アプリケーションノート 3326

# PWM Sets Output of LCD/LED Driver

This design idea appeared in the May 27, 2004 issue of Electronic Design magazine.

The digital, pulse-width-modulation (PWM) output available from many microprocessors is based on an internal 8- or 16-bit counter and features a programmable duty cycle. It is suitable for adjusting the output of an LCD driver (Figure 1), a negative-voltage LED driver (Figure 2), or a current-controlled LED driver (Figure 3). Figure 1. LCD Driver with positive output voltage. Figure 2. LCD driver with negative output voltage. Figure 3. Current-controlled LED driver.

The circuit consists simply of a PWM source, capacitor C, and resistors RD and RW. For CMOS outputs, you calculate the open-circuit output voltage as: where D is the PWM duty cycle and VDD is the logic supply voltage. The control circuit's output impedance is the sum of resistor values RW and RD: For the circuit of Figure 1, the output voltage (VOUT) is a function of the PWM average voltage (VCONT): where VREF is the reference voltage at the feedback input.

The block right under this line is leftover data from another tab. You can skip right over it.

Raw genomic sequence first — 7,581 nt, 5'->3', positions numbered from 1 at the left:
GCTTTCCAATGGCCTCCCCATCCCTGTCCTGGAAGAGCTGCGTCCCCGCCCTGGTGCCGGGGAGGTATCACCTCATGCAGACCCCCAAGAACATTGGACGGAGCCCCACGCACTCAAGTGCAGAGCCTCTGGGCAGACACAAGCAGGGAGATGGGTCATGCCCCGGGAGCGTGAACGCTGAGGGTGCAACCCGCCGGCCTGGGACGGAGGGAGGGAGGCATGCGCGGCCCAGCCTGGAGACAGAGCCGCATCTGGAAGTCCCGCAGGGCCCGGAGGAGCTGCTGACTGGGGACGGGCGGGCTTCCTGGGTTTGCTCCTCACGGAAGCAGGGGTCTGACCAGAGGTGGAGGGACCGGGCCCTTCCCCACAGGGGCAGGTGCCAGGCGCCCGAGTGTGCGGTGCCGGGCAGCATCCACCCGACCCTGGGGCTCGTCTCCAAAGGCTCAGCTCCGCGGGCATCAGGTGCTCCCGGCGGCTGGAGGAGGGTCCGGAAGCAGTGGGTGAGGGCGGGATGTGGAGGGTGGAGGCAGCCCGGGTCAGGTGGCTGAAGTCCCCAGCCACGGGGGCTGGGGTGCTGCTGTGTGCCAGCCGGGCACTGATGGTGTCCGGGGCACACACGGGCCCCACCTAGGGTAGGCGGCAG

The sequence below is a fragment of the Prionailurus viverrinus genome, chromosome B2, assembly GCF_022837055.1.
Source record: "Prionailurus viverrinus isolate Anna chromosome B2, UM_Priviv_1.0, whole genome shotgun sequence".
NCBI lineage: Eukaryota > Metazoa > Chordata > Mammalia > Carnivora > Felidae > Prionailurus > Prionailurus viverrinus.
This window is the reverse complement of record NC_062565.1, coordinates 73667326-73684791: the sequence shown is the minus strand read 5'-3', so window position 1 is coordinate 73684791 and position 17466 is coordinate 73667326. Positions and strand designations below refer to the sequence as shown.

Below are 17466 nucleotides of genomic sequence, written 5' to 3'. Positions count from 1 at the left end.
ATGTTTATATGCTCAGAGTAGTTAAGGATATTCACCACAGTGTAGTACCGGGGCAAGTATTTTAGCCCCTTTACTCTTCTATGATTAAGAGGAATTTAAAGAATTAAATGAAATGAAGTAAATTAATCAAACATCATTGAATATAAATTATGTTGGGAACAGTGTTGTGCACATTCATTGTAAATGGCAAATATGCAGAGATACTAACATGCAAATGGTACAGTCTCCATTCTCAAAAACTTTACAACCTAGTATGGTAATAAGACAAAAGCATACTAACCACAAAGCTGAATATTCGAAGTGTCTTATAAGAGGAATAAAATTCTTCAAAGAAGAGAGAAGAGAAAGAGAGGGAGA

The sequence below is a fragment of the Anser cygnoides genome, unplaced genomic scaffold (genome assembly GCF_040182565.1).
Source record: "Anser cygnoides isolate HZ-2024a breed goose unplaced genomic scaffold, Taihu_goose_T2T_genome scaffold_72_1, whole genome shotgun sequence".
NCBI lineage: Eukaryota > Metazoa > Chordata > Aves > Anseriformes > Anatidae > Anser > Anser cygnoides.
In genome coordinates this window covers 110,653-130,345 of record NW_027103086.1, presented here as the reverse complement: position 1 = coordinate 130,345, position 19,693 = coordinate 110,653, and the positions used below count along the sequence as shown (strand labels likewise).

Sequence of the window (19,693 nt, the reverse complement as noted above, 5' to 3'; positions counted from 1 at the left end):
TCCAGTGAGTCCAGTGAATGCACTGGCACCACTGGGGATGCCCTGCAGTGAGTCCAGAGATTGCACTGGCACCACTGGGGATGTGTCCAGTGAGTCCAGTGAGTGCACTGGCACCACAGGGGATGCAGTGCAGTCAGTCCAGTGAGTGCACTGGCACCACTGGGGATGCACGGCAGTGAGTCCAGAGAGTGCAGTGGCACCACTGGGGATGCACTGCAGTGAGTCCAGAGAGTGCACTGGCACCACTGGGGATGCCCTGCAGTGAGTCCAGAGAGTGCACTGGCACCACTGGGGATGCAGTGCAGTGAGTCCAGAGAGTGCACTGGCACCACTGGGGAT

Bear in mind that the initial charge on filter capacitor C produces a turn-on transient. The capacitor forms a time constant with RCONT, which causes the output to initialize at a voltage higher than that intended. You can minimize this overshoot by scaling the value of RD as high as possible with respect to R1 and R2. As an alternative, the µP can disable the LCD until the PWM voltage stabilizes.

For Figure 2, the output voltage (VOUT) is a function of the PWM average voltage (VCONT): where VREF is the reference voltage at the feedback input.

For Figure 3, the output current (IOUT) is a function of the PWM average voltage (VCONT): where VREF is the reference voltage at the SET output and K is the current-scaling factor.

RD isolates the capacitor from the feedback loop in these PWM-adjustment methods. Assuming a stable voltage at the feedback point, the following equation defines the lowpass filter's cutoff frequency: where R = RW  RD. If RD >> RW, R ≈ RW. To minimize ripple voltage at the output, you should set the cutoff frequency at least two decades below the PWM frequency.